Why he's available: He's in the final year of a contract that will pay him roughly $14 million, and the Astros likely won't have interest in the 35-year-old beyond this season. Will he go? If the Astros are well out of the race at the Trade Deadline, they won't be shy about shopping him if they can land a few prospects in return. Where might he go? He's not a power threat anymore and has lost some range, but he's still a solid hitter who could fill the need at designated hitter for an American League team.
Why he's available: The Rockies have recently committed to Ian Stewart at third base. Will he go? His season-long slump has hurt his value, but he improved in June. Where might he go? The Mets are among the teams looking, but he best place for Atkins may be the American League. When right, he is a run-producing right-handed bat who could benefit from being a designated hitter.
Why he's available: With a $3.5 million salary, Cantu is the third-highest paid player on the team. Also, he has value, because he's regarded as a professional hitter and clubhouse presence. Will he go? Very unlikely that he will be moved, especially if the Marlins are in the race. Where might he go? The Giants made inquires in the offseason.
Why he's available: Johnson is in the last year of his contract, and the Nationals want to get top prospects in return. Will he go? It depends on his health. He is known for missing long stretches because of injuries. Where might he go? Mets general manager Omar Minaya is willing to acquire Johnson if Carlos Delgado is out for the season. In fact, Minaya traded for Johnson when Minaya had the same role with the Expos.
Why he's available: If the Twins are out of contention by the Trade Deadline, it's possible that they could attempt to move Crede, who will be a free agent at the end of the '09 season. Will he go? Crede's prior back problems might scare some clubs away, and while he's been productive with the Twins, it means his $2.5 million contract could reach near $7 million thanks to performance bonuses. Where might he go? Crede would be an attractive option to a contending team looking for a solid defensive glove at third base, who also provides some power with his bat.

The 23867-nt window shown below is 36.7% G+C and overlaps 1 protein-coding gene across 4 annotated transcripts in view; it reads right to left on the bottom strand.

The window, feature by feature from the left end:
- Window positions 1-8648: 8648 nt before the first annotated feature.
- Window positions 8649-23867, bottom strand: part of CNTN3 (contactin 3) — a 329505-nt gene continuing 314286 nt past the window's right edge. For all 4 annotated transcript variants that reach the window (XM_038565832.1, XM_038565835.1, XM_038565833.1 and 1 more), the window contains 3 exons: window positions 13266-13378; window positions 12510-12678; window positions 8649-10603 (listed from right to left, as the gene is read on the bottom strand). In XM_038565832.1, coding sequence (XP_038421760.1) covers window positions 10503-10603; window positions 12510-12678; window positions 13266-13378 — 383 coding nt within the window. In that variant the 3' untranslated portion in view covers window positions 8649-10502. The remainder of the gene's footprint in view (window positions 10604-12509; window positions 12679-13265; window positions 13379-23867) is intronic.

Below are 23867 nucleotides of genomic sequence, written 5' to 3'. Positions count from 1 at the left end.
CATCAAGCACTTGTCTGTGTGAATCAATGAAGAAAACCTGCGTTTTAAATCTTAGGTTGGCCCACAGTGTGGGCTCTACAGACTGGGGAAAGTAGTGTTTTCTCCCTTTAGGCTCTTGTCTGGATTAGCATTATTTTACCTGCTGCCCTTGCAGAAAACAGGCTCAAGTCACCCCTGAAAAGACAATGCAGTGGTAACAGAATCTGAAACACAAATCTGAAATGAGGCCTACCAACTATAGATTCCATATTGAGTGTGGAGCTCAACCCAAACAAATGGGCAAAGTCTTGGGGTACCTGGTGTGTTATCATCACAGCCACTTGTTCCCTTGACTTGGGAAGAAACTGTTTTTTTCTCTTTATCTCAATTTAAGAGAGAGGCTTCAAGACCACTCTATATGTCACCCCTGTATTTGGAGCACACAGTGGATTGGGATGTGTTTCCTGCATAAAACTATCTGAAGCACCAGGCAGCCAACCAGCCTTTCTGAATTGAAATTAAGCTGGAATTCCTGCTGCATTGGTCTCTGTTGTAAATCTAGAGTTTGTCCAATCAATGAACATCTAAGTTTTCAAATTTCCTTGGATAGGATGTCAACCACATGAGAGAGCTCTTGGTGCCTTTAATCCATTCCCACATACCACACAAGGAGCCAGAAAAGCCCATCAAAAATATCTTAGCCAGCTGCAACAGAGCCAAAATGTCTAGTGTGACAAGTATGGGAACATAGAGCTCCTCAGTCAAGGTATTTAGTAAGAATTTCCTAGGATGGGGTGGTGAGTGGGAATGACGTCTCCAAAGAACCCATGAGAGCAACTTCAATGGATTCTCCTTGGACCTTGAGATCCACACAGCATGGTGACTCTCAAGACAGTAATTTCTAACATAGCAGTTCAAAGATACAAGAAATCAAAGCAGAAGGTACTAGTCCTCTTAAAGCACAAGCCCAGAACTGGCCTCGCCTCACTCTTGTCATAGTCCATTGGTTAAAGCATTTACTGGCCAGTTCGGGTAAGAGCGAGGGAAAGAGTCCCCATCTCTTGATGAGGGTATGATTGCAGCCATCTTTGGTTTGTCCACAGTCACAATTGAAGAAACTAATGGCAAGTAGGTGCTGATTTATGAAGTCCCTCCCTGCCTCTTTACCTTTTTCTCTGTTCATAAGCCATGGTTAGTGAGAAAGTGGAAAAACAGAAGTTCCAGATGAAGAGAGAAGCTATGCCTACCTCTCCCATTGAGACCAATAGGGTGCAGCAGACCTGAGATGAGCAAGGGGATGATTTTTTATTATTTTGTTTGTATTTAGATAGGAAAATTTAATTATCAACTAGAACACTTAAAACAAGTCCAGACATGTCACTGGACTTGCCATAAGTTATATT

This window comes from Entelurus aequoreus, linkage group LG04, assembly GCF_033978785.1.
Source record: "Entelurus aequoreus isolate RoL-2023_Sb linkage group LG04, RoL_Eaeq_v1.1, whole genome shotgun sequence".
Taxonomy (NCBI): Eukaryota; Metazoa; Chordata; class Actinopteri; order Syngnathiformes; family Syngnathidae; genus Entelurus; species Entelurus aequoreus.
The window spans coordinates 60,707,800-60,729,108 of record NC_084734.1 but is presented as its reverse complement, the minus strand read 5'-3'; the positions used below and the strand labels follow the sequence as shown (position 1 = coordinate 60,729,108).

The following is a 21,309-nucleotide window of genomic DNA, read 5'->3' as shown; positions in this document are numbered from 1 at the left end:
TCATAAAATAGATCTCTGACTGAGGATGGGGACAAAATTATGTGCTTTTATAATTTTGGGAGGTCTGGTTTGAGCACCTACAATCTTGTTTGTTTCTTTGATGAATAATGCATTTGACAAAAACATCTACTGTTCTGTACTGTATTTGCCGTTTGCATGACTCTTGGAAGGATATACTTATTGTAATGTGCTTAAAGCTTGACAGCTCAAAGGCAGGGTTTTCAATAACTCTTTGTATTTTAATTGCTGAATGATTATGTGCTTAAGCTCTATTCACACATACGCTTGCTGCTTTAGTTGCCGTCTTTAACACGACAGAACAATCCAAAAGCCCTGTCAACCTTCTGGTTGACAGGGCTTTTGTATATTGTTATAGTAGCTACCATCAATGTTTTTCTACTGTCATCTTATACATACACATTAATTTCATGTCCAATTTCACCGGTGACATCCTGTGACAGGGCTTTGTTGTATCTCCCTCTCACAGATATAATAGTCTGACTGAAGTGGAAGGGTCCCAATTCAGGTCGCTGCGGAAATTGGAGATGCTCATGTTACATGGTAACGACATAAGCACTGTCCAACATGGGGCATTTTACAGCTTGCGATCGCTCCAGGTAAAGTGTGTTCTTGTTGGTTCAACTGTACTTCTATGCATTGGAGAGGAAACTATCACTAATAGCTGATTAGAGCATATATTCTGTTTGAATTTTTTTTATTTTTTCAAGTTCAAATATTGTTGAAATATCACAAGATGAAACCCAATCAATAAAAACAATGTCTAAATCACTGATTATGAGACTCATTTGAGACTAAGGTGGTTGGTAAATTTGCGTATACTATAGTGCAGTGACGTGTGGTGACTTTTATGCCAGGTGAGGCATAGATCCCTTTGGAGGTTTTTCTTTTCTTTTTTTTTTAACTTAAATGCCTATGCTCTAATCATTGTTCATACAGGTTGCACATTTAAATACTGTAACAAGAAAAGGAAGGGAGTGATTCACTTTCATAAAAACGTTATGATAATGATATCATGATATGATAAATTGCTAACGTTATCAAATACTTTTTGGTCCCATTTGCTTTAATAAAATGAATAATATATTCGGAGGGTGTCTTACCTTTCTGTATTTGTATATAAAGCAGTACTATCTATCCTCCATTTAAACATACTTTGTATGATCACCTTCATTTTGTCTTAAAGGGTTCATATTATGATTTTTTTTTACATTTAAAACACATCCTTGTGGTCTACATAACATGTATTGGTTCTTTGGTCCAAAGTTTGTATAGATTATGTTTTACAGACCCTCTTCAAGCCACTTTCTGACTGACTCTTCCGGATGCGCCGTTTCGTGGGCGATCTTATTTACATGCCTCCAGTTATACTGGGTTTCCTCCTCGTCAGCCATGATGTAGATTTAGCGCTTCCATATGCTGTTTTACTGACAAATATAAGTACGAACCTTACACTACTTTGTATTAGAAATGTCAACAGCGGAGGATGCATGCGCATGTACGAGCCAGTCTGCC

Why he's available: He has been relegated to designated-hitter duty and backup first base, plus he can be a free agent at the end of the season. Will he go? The Rangers would have traded him by now if they could. Where might he go? He might be of use to a National League team that could use a left-handed bat off the bench.
Why he's available: With Alex Gordon due off the DL at the All-Star break, Teahen will have to vacate third base for another position or another club. Will he go? Maybe. But with Coco Crisp out for the year, it's possible Teahen could go back to left field with David DeJesus returning to center. Where might he go? Teahen's appeal is that he's shown he can play either corner in the infield or outfield and even second base and has a potent bat.
Why he's available: Mora, like Danys Baez and Aubrey Huff, is playing through the last guaranteed year of his contract. Will he go? Mora's situation is complicated by a full no-trade clause, and he's a longshot to be dealt. Where might he go? Mora would likely only OK a deal to a contender, perhaps in Detroit or St. Louis.
Why he's available: Tracy is in the final year of his contract with a $7 million option the team will not pick up. Will he go? It could be a tough sell because injuries have hampered Tracy over the last few seasons and he will need to get over an oblique injury and show teams that he is healthy and hitting. Where might he go? Tracy can play both first and third to a contender looking for some depth at the corners.
Why he's available: Fields lost his starting job at third base to rookie prodigy Gordon Beckham, and has expressed a desire for a return to everyday work again sometime in the near future-even if it's 2010. Will he go? The White Sox clearly have great belief in Fields' talent or they wouldn't have made him their starting third baseman to start the 2009 campaign. He continues to figure into the White Sox plans moving forward and probably won't go anywhere. Where might he go? Fields wouldn't necessarily have to go to a contender, but probably would go to a team based on youth, in need of a power-hitting third baseman or first baseman.